Thursday, January 30, 2014

My Kryptonite Is....

Let’s get a couple of things out of the way first.
1. There is a definition for Kryptonite.  
It is
the one weakness of an otherwise invulnerable hero.
2. Here is the video for the song you are singing right now:. http://youtu.be/xPU8OAjjS4k

So why then is the Big Purple Hat blogging on Kryptonite? To be perfectly honest, it has a little to do with my own personal Kryptonite. That person/place/thing in your life that causes complete weakness… seems to be sitting right on the edge of my life again and I wonder how long it will stay this time? While I was mulling that over listening to my 3 Doors Down playlist, it occurred to me that EdTech often has its own Kryptonite.

We see one initiative after another roll out with great pomp and circumstance. The _____ (fill in the blank) is going to revolutionize education! It’s the long awaited hero. Then we watch it fail.  Why? Obviously, its Kryptonite. Something has found a weakness through its sleek exterior.

Weaknesses that I have personally witnessed take down an entire initiative?
  • Lack of planning
  • Inadequate network
  • Lack of buy-in
  • Holding on to yesteryear
  • And more!

But those can be “fixed” or “beat”! Everyone knows Kryptonite can’t be beat. It just has to be avoided. And that’s the point. We avoid planning for next year, a refresh, teacher PD, new lessons, authentically engaging students…. basically the mess that is learning. EdTech avoids its kryptonite at all costs. It’s high time that nonsense stops. Face the fear. You will find it is as fictitious as well… Kryptonite.

As for me and mine… I think I will choose to avoid my Kryptonite. Or maybe not  ;)

Thursday, January 23, 2014

#eduCon Pre-flight check

If you could have one honest, open “everything on the table” discussion with people about anything in the world, what would be the topic?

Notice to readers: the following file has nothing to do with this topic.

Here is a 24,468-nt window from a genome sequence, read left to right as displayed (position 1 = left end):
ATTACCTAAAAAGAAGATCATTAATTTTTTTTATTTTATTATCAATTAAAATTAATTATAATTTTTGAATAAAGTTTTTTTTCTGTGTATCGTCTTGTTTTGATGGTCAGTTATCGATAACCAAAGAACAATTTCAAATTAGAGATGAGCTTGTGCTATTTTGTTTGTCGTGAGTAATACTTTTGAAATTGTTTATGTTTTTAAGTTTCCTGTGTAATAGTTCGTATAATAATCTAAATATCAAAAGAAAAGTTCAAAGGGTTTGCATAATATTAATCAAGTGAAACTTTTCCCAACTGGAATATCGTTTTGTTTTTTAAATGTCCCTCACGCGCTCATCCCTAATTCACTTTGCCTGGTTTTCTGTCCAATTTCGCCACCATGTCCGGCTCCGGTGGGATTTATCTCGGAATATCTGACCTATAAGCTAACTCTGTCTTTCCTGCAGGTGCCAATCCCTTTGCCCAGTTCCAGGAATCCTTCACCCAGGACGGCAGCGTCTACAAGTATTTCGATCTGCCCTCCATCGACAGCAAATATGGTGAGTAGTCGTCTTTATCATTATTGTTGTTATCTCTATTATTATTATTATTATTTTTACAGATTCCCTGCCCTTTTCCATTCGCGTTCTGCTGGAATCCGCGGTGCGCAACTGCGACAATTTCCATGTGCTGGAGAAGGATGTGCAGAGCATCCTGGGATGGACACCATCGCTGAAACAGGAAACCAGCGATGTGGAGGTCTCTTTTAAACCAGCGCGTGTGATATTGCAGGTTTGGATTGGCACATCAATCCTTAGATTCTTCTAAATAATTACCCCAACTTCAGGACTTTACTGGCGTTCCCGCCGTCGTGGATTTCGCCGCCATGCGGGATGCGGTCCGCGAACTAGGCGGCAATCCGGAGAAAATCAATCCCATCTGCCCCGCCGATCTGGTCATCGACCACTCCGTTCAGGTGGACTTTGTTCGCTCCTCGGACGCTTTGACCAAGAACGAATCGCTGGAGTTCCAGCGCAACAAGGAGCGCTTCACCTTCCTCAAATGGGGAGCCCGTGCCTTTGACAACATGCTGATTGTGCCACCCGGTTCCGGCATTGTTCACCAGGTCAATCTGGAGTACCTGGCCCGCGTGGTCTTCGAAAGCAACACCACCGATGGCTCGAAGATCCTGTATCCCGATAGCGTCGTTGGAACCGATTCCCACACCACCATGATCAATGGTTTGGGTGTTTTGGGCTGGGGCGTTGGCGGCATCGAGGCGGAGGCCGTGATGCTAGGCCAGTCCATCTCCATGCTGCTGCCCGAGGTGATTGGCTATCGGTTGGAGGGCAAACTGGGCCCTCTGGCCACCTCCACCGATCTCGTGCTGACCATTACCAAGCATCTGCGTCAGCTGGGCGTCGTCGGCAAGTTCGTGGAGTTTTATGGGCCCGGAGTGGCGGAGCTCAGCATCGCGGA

Today, I flew to Philadelphia, PA to attend EduCon at Science Leadership Academy. While hopping on a plane at 6:00 in the morning isn’t exactly my idea of fun, it really wasn’t all that bad. I took my window seat, a nice lady settled in beside me and I readied myself for a cozy nap. Sadly, it never materialized.

Two gentlemen in front of me began a lively little chat. They were strangers to one another; their paths crossed on this flight while one was heading home to Pittsburgh and the other to Columbus for work. Their topic of choice? Pro football. I enjoy a decent game of American football as much as the next person (though I honestly prefer NCAA, Geaux Tigers!) but It wasn’t the content of the conversation that held my attention. They talked about the recent playoffs, the upcoming Super Bowl, and a myriad of coaching jobs, options, and styles. Generally, I file that in my cabinet of #meh. Yet as the captain was announcing that we would soon be landing, it occurred to me this men had captivated me for more than 90 minutes. Why? Why did I give up my nap for a conversation that centered around content I have little interest in? Their passion.

The passion these two men shared for the sport carried the conversation through. They had a working knowledge of both its history, present state, and various options that could occur based on decisions to still be made. These men didn’t always agree, but their passion seemed to somehow broadcast these differences in a positive light. That got me thinking about a couple of things.

Do you teach with such passion that your students can’t wait to hear every word regardless of topic? How powerful would that be in today’s classrooms? What would the difference be if every child was that excited about learning? While everyone may not be as on fire as you are for a particular subject, it is difficult to ignore someone who is that passionate about something.

I envision that being the next few days of my life here at EduCon. Passionate people discussing openly and honestly their subjects of choice.